This book examines the most important themes in European social and economic history from the beginning of growth around the year 1000 to the first wave of global exchange in the 1490s. These five hundred years witnessed the rise of economic systems, and the social theories that would have a profound influence on the rest of the world over the next five centuries. Surveying the full extent of Europe, from east to west and north to south, Steven Epstein illuminates family life, economic and social thought, war, technologies, and other major themes while giving equal attention to developments in trade, crafts, and agriculture. The great waves of famine and then plague in the fourteenth century provide the centerpiece of a book that seeks to explain the causes of Europe's uneven prosperity and its response to catastrophic levels of death.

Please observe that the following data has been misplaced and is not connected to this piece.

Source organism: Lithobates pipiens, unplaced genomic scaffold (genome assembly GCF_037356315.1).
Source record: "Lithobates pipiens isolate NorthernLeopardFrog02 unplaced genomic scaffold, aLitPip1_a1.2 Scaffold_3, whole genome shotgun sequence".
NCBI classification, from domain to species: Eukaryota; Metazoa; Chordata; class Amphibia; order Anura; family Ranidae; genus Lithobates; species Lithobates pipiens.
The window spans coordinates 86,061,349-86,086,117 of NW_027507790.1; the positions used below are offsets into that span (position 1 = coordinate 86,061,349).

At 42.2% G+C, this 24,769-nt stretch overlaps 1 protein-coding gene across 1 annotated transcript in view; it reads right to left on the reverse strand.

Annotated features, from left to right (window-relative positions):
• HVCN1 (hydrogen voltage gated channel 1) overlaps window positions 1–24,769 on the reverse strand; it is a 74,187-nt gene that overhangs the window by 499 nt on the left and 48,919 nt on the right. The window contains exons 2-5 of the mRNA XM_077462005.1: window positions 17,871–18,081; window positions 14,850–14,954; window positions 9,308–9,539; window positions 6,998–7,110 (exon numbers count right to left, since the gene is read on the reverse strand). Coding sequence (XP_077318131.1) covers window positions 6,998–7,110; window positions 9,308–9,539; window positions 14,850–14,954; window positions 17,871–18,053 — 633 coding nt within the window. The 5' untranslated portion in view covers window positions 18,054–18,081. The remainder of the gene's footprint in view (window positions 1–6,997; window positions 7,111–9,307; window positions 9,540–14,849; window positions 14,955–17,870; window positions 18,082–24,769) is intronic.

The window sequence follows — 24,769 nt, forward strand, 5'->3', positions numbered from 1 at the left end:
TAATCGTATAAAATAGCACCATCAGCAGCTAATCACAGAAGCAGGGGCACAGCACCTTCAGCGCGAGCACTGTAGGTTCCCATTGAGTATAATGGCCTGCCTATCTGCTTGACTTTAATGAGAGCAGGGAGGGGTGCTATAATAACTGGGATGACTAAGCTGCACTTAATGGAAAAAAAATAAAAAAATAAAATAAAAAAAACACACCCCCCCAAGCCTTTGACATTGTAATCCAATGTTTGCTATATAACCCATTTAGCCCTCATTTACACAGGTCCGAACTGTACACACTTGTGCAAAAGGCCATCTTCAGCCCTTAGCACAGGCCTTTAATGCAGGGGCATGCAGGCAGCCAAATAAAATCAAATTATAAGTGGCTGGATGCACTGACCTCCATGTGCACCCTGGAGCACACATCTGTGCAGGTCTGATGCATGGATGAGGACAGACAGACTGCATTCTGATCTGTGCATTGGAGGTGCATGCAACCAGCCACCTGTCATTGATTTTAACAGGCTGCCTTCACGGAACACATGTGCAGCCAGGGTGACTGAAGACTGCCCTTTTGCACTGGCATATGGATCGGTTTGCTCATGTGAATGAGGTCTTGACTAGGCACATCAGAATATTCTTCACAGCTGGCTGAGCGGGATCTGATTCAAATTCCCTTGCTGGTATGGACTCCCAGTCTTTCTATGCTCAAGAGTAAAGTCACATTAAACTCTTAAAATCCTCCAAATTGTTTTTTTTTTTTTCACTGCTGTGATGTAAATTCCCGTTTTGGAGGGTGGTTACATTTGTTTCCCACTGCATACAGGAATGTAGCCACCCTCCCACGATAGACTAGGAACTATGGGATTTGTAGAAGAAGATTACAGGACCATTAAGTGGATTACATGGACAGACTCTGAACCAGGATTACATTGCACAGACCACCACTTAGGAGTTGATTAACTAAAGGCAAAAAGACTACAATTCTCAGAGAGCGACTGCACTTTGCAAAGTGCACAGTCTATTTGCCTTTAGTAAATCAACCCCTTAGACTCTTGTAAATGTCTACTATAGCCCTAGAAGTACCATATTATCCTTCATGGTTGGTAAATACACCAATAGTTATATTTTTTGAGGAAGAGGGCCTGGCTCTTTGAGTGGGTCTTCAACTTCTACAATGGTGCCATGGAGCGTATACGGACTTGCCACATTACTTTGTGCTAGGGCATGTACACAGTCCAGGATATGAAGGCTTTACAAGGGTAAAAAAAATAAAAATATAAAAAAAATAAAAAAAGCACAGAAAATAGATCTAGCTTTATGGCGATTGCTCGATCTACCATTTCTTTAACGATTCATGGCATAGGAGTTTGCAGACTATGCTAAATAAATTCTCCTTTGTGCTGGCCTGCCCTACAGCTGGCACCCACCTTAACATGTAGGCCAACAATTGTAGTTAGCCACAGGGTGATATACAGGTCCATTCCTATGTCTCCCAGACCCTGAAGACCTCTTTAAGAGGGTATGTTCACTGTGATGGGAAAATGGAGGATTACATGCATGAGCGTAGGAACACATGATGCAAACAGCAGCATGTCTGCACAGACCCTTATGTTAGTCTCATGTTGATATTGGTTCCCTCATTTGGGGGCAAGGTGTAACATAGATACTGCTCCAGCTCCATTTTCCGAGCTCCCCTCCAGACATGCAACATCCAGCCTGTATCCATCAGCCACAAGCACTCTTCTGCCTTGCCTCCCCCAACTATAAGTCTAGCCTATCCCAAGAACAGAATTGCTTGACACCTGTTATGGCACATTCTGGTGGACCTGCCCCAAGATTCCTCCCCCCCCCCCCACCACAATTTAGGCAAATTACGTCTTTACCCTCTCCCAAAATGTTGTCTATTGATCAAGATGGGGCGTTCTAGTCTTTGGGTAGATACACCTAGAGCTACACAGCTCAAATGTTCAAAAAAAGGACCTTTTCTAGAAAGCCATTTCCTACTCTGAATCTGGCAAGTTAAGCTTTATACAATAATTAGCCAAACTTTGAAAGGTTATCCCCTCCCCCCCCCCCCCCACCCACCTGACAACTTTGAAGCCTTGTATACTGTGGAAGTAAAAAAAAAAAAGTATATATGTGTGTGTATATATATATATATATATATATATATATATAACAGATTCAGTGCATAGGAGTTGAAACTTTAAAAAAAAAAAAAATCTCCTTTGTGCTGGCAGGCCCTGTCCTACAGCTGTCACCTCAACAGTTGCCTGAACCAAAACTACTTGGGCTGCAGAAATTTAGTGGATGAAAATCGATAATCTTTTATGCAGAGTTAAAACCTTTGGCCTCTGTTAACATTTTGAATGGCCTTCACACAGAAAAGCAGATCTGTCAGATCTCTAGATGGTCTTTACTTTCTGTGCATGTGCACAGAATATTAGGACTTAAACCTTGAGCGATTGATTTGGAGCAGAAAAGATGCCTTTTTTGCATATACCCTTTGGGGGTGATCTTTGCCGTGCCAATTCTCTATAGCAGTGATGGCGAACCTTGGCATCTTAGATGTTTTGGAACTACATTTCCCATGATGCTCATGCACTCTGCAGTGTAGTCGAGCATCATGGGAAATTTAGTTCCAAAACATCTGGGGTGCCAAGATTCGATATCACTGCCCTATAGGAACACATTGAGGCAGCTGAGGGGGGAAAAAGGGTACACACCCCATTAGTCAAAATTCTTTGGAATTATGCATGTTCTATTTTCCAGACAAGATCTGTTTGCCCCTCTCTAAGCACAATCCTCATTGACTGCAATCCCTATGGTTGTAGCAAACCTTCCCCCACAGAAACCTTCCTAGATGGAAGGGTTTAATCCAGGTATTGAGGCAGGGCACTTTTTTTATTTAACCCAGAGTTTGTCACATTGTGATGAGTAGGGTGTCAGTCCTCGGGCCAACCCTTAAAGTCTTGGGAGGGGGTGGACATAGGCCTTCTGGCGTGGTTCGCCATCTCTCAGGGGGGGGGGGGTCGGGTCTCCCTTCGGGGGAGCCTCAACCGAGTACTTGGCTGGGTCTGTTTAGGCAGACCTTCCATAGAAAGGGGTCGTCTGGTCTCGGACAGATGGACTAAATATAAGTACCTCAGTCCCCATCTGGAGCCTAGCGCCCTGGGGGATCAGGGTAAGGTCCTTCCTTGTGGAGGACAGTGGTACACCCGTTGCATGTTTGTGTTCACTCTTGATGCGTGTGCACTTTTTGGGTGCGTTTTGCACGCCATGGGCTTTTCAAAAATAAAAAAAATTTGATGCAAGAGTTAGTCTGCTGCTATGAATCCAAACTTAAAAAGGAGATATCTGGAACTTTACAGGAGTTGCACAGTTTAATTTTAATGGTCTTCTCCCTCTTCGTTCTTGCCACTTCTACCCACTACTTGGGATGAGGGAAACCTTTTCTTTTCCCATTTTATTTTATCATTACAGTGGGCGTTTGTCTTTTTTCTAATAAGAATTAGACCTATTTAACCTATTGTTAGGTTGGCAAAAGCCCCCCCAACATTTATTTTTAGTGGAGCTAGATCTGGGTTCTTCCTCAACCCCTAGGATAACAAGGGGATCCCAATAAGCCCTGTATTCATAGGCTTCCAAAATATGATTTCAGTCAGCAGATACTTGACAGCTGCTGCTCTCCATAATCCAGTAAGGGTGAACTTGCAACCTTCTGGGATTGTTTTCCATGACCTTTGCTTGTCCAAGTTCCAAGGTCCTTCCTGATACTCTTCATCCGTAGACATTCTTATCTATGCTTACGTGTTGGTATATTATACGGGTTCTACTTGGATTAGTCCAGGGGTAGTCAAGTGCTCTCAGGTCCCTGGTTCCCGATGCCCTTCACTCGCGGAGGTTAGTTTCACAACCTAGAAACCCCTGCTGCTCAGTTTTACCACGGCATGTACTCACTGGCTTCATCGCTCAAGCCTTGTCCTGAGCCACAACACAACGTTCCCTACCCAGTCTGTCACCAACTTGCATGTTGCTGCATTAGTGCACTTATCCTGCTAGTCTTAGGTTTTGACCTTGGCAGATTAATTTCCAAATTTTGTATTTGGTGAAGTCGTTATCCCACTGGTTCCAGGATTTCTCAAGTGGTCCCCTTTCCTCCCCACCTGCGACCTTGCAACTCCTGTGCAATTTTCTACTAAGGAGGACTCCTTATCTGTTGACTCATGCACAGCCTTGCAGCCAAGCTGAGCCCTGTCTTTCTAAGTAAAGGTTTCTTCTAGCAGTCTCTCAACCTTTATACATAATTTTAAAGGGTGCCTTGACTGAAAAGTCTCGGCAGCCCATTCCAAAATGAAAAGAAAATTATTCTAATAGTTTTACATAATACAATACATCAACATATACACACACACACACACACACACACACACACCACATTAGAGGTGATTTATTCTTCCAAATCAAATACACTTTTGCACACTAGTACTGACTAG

|Publication date:||27th April 2009|
|Author:||Steven A. (University of Kansas) Epstein|
|Publisher:||Cambridge University Press|
|Categories:||Social & cultural history, Economic history, European history,|
Steven A. Epstein is Ahmanson-Murphy Distinguished Professor of Medieval History at the University of Kansas. He is the author of numerous articles and five books on aspects of medieval social and economic history, including Genoa and the Genoese, 958 528 and Purity Lost: Transgressing Boundaries in the Eastern Mediterranean, 1000 400.More About Steven A. (University of Kansas) Epstein